The dog held his own for a few more months, months during which I loved and spoiled him every chance I could. And when it was clear his life was no longer pleasurable or even tolerable, I took him to the vet for the final time, and placed my face close to his snout, murmuring to him as the needle was inserted.

Now the dog was gone but my husband was very much alive. Apart from his failing cognition, his general health was excellent. Trim, energetic, and able to walk for miles without being winded, his body was at odds with his mind, as if fate was taunting us. Or was it? He couldn’t exchange the cruel hand he’d been dealt for another. But it was possible I hadn’t fully understood the game.

Until his diagnosis, I hadn’t realized how much emotional energy I’d been expending to keep the knowledge of his illness at bay. This was a largely unconscious process and its toll was revealed only when I’d stopped. It was as if I’d been pushing, futilely, at a boulder in my path and then all at once, I wasn’t. What a relief. And also — what an opportunity. Now I could direct that effort toward something else.

I began to think about our lives, and what they might look like in the next few years. What do you want? I asked myself. And then made a list. I decided to include only things I thought I had reasonable or even possible hope of getting. That villa in Tuscany? Not a chance. A pair of Verdura Cuffs like the ones I’d drooled over in vintage photos of Coco Chanel? Dream on.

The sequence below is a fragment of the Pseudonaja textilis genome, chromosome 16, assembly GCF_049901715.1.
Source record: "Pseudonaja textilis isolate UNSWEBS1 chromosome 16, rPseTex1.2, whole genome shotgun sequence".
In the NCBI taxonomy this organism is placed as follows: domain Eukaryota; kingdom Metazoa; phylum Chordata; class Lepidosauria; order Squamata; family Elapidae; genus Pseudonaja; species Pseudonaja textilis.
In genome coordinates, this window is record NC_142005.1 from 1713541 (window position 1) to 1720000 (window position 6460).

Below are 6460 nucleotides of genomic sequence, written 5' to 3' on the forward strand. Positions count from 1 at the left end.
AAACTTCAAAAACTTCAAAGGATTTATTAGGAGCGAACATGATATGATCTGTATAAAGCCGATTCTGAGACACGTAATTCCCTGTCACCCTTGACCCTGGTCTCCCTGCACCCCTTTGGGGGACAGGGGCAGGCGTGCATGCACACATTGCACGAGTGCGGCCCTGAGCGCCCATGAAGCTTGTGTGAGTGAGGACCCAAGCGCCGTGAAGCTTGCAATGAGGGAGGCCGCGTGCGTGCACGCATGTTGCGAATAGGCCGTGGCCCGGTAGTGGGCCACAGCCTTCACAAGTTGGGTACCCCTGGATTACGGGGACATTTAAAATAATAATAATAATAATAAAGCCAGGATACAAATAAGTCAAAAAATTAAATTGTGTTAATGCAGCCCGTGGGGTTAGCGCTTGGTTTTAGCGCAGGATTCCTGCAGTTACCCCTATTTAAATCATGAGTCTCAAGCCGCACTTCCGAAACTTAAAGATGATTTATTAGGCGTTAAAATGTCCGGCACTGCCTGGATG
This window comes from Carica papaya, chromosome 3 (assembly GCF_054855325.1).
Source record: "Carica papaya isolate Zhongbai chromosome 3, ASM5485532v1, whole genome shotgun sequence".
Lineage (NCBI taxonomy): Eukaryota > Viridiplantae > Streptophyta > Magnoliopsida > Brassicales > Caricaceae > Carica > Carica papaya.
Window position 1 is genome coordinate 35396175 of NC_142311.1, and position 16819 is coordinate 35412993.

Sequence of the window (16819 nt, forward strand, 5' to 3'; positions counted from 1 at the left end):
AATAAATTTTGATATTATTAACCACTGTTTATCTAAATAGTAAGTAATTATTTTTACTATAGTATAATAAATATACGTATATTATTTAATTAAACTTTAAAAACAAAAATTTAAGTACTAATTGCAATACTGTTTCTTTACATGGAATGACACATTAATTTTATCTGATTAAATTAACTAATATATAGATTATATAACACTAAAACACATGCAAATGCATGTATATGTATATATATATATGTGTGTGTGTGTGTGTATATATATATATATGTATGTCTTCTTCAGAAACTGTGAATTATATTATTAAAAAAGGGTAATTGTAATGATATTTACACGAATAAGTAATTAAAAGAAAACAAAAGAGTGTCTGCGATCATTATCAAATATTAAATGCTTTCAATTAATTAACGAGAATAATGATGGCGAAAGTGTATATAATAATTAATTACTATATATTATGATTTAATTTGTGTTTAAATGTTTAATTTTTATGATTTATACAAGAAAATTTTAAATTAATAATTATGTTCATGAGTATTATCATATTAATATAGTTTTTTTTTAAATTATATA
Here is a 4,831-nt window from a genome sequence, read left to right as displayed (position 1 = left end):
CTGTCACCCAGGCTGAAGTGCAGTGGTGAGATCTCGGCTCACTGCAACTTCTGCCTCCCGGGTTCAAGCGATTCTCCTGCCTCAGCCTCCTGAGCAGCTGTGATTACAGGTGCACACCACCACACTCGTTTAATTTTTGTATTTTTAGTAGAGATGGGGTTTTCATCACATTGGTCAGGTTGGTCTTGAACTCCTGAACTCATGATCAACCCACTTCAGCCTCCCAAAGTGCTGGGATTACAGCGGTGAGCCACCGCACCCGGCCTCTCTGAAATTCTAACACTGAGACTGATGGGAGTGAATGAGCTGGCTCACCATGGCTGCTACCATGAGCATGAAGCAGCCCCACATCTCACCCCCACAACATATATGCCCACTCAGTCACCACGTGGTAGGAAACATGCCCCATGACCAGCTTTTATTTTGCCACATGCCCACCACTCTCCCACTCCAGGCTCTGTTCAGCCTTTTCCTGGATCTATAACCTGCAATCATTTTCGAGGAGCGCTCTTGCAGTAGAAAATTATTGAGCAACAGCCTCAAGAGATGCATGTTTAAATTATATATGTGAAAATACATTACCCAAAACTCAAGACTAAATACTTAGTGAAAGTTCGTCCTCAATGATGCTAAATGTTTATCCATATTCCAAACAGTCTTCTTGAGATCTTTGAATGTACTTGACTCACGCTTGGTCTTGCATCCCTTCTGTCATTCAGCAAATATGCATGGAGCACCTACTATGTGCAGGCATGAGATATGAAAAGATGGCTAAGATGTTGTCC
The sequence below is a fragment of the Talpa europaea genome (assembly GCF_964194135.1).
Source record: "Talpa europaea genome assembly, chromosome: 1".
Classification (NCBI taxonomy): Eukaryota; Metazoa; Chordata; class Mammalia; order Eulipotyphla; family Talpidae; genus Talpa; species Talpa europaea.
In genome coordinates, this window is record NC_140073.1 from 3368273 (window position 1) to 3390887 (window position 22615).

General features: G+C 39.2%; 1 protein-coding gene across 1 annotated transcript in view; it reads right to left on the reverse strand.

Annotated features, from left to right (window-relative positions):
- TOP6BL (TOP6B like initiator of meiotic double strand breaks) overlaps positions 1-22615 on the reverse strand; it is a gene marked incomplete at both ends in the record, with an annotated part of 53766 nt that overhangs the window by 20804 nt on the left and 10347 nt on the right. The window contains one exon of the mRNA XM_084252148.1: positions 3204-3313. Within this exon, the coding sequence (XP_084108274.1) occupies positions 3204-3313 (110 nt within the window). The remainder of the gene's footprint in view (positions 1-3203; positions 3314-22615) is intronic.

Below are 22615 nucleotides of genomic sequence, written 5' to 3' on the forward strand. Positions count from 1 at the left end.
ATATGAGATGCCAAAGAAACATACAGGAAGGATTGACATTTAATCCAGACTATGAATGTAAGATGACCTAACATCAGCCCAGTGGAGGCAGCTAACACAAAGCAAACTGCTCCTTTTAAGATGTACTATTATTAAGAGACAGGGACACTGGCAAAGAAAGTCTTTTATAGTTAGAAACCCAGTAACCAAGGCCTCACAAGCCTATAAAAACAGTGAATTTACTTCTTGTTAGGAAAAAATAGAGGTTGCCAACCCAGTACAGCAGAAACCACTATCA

But here’s the thing: I didn’t want to dream. There wasn’t time. My husband’s mind was crumbling like a sugar cookie, right before my eyes. I had to name a few realistic goals and then work like the devil to meet them.

The first thing I wanted was to finish a novel I’d started in 2010 and then put aside. Then I wanted to find a new agent to sell it, and a new editor to publish it. I also wanted to do a serious face lift on the parlor floor of our Brooklyn row house. And I wanted a puppy. No big deal, right? Piece of cake.

Not exactly. But I was propelled by a jet stream of motivation. The fact that I no longer had to deny the increasingly obvious signs of Paul’s decline left space for other things and that pitiless diagnosis was as galvanizing as a cattle prod. Forget about gathering those rosebuds; I was grabbing at them with both hands and yanking them off the bush.

The novel came first. I opened the long-dormant file that held the manuscript — although it was online, I could almost hear the thing creak and groan.

But I had a story I was burning to tell and besides, I’d been through this process before. The work was slow at the start and then less so as I gained momentum.